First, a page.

gwiles May 31st, 2016
A dedicated group of geologists, physicists, archaeologists, political scientists, biologists, english and history majors joined forces to learn a bit about Climate Change in the natural laboratory of Northeast Ohio. Here they surround a glacial erratic in Secrest Arboretum of the OARDC – where The Ohio State University and the National Weather Service has meteorological records extending back to the late 1800s CE. The Arboretum also has an extensive collection of stands of trees from around the world that are used in our climate studies below (special thanks to Joe Cochran (OSU) for permission to work at Secrest).
The first project: the glacial transition in a sediment core from Browns Lake Bog
Dr. Thomas Lowell gives the rundown at Browns Lake Bog – Tom is a professor at the University of Cincinnati and long-time collaborator and the core boss.
Initial description of the 5 meter core – we obtained two radiocarbon ages, measured magnetic susceptibility, loss on ignition, in addition to core description and sediment analyses.
The Upshot of the Lake Work – The two ages were chosen at transitions in the character of the peat and mineral matter – we identified a major shift at the time of the Bolling – Allerod warming and at the cooling of the Younger Dryas. The abrupt climate changes (ACCs) and discussion of how the world moves from the Pleistocene to the Holocene is brought home to Ohio in this core (Figure below). It is exciting to explore how these ACCs affected NE-Ohio’s ecosystems and physical landscapes.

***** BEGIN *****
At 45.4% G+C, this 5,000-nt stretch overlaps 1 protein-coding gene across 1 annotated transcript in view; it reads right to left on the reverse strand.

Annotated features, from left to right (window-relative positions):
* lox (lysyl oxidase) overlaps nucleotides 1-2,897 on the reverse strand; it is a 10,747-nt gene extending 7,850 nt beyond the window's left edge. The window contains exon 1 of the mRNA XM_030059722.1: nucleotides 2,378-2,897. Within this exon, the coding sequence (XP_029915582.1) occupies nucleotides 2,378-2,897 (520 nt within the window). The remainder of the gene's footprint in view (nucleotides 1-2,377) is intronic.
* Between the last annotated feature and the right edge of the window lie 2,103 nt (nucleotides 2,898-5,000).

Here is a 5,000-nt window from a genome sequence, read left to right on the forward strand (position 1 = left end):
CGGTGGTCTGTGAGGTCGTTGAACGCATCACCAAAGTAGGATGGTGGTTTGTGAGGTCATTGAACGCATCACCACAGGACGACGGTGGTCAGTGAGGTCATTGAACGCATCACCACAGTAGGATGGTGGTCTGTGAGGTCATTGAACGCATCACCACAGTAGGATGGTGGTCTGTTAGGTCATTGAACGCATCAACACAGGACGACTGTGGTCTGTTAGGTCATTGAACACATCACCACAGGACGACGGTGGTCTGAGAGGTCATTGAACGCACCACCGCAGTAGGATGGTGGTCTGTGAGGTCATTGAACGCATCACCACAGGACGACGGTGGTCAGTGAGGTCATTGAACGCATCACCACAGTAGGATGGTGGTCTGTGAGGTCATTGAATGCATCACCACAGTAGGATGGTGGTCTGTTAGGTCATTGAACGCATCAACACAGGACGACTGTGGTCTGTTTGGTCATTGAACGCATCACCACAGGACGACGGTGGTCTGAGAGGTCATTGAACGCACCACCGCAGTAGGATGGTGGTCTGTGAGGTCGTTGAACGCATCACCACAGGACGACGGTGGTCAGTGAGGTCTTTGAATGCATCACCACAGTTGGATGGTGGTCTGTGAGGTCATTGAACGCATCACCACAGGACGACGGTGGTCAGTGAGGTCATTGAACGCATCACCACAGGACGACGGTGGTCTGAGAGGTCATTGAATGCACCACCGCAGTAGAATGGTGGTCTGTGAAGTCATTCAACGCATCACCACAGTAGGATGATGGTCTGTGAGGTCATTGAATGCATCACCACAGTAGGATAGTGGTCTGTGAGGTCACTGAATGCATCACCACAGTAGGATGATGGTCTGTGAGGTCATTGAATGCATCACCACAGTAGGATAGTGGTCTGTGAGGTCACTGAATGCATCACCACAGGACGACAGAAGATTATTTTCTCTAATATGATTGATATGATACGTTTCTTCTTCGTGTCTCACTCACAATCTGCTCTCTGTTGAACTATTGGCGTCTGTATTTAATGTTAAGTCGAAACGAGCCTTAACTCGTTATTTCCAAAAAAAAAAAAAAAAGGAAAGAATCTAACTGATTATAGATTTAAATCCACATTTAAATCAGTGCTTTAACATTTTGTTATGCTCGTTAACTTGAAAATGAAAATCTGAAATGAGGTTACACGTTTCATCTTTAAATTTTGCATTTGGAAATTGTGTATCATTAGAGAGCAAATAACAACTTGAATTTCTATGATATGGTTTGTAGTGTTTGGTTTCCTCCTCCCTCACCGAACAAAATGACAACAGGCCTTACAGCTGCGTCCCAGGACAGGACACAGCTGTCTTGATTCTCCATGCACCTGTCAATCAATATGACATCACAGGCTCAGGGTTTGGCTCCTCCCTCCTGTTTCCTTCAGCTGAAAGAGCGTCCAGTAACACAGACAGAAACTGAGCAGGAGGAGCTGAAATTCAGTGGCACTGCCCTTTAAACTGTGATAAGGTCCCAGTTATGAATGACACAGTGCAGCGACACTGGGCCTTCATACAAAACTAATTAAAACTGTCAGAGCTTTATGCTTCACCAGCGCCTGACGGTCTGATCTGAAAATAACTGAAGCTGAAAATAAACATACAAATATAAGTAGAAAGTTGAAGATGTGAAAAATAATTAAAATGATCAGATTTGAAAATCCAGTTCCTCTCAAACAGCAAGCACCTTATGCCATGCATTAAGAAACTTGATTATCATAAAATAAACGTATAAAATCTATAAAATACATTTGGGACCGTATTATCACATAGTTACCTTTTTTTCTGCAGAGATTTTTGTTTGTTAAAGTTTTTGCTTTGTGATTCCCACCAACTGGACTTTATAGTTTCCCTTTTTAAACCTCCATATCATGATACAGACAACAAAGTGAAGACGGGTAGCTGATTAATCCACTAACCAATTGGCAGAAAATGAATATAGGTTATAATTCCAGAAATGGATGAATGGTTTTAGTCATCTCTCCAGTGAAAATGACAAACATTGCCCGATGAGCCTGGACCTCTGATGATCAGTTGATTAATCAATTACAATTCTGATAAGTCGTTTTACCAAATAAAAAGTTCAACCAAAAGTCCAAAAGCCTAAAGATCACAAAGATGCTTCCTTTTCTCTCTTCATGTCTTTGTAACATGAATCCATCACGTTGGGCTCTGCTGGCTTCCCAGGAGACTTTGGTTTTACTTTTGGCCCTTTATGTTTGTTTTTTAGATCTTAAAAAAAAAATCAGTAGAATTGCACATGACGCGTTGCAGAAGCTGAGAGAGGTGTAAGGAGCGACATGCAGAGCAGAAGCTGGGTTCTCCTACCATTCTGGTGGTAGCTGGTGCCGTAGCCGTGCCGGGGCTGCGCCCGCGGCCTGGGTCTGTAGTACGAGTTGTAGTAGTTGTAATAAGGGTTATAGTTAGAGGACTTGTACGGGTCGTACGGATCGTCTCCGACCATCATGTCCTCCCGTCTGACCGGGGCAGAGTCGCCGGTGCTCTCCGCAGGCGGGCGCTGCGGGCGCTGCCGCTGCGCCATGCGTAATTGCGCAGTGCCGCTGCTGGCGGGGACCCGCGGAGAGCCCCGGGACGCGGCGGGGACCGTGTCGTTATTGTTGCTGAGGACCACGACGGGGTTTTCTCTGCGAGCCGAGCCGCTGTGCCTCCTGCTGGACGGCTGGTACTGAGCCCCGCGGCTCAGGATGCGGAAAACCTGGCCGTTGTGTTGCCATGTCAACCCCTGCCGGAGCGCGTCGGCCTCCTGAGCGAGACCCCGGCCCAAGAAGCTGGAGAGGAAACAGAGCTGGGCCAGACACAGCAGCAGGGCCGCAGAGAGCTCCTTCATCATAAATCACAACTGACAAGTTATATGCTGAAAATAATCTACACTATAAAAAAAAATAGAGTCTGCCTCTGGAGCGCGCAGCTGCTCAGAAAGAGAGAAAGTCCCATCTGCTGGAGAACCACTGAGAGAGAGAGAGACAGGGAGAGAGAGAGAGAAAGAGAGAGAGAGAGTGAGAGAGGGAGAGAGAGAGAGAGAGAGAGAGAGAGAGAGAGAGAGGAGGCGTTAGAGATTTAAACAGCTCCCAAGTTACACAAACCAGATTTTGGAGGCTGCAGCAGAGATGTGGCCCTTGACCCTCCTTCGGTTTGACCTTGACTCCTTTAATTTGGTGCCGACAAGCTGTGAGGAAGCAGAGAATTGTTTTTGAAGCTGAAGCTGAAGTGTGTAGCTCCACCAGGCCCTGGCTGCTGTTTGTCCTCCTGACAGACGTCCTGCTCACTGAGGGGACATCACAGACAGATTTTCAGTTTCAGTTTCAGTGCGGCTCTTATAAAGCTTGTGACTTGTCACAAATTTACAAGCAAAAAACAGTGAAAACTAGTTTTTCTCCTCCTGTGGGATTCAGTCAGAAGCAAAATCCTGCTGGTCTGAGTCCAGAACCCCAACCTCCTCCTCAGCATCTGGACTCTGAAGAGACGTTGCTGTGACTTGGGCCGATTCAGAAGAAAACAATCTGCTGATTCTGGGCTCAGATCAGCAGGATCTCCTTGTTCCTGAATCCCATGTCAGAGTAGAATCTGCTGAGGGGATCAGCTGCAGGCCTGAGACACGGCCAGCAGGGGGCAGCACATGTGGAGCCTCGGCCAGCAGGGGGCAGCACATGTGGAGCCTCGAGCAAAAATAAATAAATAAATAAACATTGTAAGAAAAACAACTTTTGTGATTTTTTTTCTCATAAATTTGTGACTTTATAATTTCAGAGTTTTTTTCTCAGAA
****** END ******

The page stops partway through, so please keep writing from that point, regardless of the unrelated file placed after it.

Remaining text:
Project 2: Tree Ring Dating of the Biggio Barn
The barn owner gives the rundown on the history and possible ages of the hand hewn timber frame. The dating of the barn project introduced the class to the science of tree-rings.
Hong Kong dendrochronologist, Vincent shows the class how by standing on two milk crates he cores a beam – the instructor adds a stabilizing foot to Vincent’s precarious sampling strategy.
The upshot of Barn Dating: Ten of the beams from the Biggio Barn were cut in the spring of 1840 CE. The building then was likely constructed shortly after that cut date. A copy of the report to the owner from the class can be found here. The ring-width data obtained in this study are used in drought studies below. The Wooster Tree Ring lab has dated over 60 barns and houses in Ohio and PA (this video describes the process and some of the science).
Project 3a: Extracting a Temperature Proxy Record from Larch in Kamchatka
Vincent Hui, Abbey Martin, Sarah McGrath, Matthew Shearer, Ann Wilkinson
The purpose of this study was to analyze Kamchatka larch (Larix cajandery Mayr.) tree ring widths from Fareast, Russia. The team standardized the chronology using two methods, (1) negative exponential, and (2) regional curve standardization (RCS), and they then compared how the standardization technique influenced correlations. Both standardized series were correlated with meteorological records showing high positive correlations for summer temperatures. The RCS showed stronger correlations and was used for NTREND comparison, temperature reconstruction, and spectral analysis. Together these correlations and comparisons showed the larch primarily responds to summer temperature and can be used to reconstruct summer temperatures.
The Kamchatka team of researchers (without Vincent) who did the study. They are posing at Wooster Memorial Park where a recent planting of 700 trees and prairie will sequester more carbon in the future than the previous agricultural land use at the site.